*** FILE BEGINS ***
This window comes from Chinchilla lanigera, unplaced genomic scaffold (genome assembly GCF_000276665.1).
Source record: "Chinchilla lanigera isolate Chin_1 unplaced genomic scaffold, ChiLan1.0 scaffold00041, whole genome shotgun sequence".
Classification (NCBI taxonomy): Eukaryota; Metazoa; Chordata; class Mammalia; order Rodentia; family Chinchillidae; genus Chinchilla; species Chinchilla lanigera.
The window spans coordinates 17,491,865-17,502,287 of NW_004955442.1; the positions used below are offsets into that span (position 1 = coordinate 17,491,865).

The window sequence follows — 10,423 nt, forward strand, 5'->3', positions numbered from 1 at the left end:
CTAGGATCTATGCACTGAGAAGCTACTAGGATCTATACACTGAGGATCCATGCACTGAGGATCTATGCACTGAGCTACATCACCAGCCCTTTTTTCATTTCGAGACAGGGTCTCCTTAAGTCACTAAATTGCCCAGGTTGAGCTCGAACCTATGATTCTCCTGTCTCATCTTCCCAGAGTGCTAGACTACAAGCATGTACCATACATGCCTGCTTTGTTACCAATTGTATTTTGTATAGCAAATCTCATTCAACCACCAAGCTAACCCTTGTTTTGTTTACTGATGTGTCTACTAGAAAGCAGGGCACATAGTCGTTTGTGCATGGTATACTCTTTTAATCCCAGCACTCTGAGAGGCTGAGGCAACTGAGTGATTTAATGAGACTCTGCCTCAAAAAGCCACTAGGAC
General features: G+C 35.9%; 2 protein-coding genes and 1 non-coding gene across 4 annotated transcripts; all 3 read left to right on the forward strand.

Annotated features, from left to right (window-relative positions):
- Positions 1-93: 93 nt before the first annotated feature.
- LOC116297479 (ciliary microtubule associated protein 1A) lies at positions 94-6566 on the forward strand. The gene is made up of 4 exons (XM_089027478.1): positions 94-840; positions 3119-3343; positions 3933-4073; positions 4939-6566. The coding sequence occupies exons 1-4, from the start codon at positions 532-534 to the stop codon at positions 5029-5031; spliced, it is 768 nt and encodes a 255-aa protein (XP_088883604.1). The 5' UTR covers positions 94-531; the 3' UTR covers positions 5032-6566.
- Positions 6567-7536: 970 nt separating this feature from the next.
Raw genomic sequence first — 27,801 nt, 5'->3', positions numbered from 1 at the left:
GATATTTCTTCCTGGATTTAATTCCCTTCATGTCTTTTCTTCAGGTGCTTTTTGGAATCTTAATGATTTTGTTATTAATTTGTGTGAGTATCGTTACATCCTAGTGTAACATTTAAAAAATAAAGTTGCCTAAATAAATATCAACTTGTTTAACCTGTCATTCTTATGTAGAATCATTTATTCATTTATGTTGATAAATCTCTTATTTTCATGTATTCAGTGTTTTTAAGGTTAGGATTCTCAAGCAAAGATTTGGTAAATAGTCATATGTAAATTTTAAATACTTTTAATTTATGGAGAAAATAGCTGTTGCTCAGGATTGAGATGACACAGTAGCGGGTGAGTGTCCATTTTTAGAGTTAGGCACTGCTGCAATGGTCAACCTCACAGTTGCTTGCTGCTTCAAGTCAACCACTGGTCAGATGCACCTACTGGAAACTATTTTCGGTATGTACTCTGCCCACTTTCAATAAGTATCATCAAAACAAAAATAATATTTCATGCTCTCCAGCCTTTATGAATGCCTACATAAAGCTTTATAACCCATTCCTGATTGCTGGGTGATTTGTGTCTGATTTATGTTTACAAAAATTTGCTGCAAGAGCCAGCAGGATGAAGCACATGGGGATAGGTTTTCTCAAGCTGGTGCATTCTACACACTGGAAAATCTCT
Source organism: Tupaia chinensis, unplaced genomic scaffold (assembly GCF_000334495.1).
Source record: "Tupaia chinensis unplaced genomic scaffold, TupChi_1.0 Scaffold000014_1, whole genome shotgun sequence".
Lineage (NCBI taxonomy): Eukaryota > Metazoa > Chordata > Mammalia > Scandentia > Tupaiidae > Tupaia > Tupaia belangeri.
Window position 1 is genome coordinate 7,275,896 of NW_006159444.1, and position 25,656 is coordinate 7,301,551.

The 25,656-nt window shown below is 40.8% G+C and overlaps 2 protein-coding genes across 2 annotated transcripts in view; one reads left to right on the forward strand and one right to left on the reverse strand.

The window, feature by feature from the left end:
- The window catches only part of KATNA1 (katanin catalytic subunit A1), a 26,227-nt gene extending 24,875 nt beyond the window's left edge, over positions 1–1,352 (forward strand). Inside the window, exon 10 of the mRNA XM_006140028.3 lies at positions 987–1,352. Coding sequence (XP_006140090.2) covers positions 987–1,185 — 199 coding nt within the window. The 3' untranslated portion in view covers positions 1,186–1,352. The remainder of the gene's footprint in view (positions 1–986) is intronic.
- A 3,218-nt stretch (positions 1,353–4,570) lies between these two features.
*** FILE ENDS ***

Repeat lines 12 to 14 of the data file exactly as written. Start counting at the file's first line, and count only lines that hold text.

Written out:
Raw genomic sequence first — 27,801 nt, 5'->3', positions numbered from 1 at the left:
GATATTTCTTCCTGGATTTAATTCCCTTCATGTCTTTTCTTCAGGTGCTTTTTGGAATCTTAATGATTTTGTTATTAATTTGTGTGAGTATCGTTACATCCTAGTGTAACATTTAAAAAATAAAGTTGCCTAAATAAATATCAACTTGTTTAACCTGTCATTCTTATGTAGAATCATTTATTCATTTATGTTGATAAATCTCTTATTTTCATGTATTCAGTGTTTTTAAGGTTAGGATTCTCAAGCAAAGATTTGGTAAATAGTCATATGTAAATTTTAAATACTTTTAATTTATGGAGAAAATAGCTGTTGCTCAGGATTGAGATGACACAGTAGCGGGTGAGTGTCCATTTTTAGAGTTAGGCACTGCTGCAATGGTCAACCTCACAGTTGCTTGCTGCTTCAAGTCAACCACTGGTCAGATGCACCTACTGGAAACTATTTTCGGTATGTACTCTGCCCACTTTCAATAAGTATCATCAAAACAAAAATAATATTTCATGCTCTCCAGCCTTTATGAATGCCTACATAAAGCTTTATAACCCATTCCTGATTGCTGGGTGATTTGTGTCTGATTTATGTTTACAAAAATTTGCTGCAAGAGCCAGCAGGATGAAGCACATGGGGATAGGTTTTCTCAAGCTGGTGCATTCTACACACTGGAAAATCTCT
Source organism: Tupaia chinensis, unplaced genomic scaffold (assembly GCF_000334495.1).